Debating the Civil Rights Movement, 1945-1968

Debating the Civil Rights Movement, 1945-1968

by Multiple Authors, Charles M. Payne
     
 
No other book about the civil rights movement captures the drama and impact of the black struggle for equality better than "Debating the Civil Rights Movement, 1945-1968". Written by two of the most respected scholars of African-American history, Steven F. Lawson and Charles Payne examine the individuals who made the movement a success, both at the highest level of

Overview

No other book about the civil rights movement captures the drama and impact of the black struggle for equality better than "Debating the Civil Rights Movement, 1945-1968". Written by two of the most respected scholars of African-American history, Steven F. Lawson and Charles Payne examine the individuals who made the movement a success, both at the highest level of government and in the grassroots trenches. Designed specifically for college and university courses in American history, this is the best introduction available to the glory and agony of these turbulent times. "Far from being the solution, American institutions have always played important roles in the creation and maintenance of racism. What happened in the movement was that civil rights activists were able to maneuver around those institutions to alleviate some of the worst features of the system." -from Charles Payne's essay "The federal government played an indispensable role in shaping the fortunes of the civil rights revolution. It is impossible to understand how blacks achieved first-class citizenship right in the South without concentrating on what national leaders in Washington, D.C. did to influence the course of events leading to the extension of racial equality. Powerful presidents, congressional lawmakers, and members of the Supreme Court provided the legal instruments to challenge racial segregation and disfranchisement. Without their crucial support, the struggle against white supremacy in the South still would have taken place but would have lacked the power and authority to defeat state governments intent on keeping blacks in subservient positions." -from Steven F. Lawson's essay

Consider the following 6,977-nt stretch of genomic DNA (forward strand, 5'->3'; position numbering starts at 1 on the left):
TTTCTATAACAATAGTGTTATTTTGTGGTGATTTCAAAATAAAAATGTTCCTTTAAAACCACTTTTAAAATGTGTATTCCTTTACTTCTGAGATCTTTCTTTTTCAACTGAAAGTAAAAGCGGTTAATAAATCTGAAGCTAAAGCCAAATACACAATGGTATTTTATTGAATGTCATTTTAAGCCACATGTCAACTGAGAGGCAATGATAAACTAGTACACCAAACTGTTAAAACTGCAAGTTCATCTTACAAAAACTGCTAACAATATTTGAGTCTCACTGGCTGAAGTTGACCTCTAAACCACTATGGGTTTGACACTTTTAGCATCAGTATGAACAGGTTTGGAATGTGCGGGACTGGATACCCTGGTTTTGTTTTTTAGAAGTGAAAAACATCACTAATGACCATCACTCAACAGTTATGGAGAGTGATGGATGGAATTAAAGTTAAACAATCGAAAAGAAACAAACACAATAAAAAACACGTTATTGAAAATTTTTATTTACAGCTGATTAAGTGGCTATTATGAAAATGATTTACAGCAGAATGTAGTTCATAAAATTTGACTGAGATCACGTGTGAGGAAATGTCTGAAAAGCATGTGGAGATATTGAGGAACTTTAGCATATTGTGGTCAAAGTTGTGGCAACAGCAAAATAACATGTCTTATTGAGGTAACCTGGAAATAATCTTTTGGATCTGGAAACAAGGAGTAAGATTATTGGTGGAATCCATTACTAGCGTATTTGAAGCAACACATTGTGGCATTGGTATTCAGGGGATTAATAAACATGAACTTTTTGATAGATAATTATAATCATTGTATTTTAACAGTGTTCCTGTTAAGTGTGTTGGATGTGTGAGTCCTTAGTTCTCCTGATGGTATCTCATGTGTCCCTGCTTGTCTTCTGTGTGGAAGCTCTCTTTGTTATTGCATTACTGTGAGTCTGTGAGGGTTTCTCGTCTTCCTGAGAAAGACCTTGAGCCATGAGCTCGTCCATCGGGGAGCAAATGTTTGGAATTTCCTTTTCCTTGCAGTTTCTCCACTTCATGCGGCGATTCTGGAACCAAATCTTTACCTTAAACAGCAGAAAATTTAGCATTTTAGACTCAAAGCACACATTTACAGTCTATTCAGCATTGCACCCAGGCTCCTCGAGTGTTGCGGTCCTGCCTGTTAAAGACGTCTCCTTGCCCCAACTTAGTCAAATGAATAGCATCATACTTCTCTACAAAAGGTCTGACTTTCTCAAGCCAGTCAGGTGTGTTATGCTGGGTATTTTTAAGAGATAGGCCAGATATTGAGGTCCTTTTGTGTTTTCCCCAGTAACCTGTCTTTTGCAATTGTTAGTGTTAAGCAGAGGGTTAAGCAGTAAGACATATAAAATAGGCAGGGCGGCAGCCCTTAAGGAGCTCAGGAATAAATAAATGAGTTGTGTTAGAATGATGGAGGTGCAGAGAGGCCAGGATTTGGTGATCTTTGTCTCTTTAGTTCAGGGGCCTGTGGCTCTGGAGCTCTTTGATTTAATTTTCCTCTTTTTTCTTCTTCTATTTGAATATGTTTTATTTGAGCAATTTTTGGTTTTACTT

Editorial Reviews

Manning Marable
Payne and Lawson carefully documented the richly diverse history of the struggle to desegregate American Society. This outstanding volume illustrates fully the accomplishments and limitations of the Second Reconstruction. Debating the Civil Rights Movement makes an important contribution to our understanding of a shared racial history.
H-Pol
A useful, readable, and provocative book from a series that aims to bring important current historiographical and methodological debates into undergraduate classrooms. Debating the Civil Rights Movement is so well done, however, that it is also highly recommended for nonspecialist graduate students and even professors looking to brush up on their civil rights historiography.
— Derek Catsam, Ohio University
Journal Of Southern History
This splendid volume is the first of a new series that takes a fresh approach to the task of presenting different viewpoints about our recent past. This volume consists of just two essays written from opposing perspectives but comprehensive in their treatment of the subject under discussion. Indeed Lawson and Payne are such fair-minded and careful scholars that many readers may carry away the notion that not as much separates them in their debate as is officially claimed. That the excellence of the essays mutes some of the conflict between them does not diminish the value of this challenging approach to twentieth-century America.
Race Relations Abstracts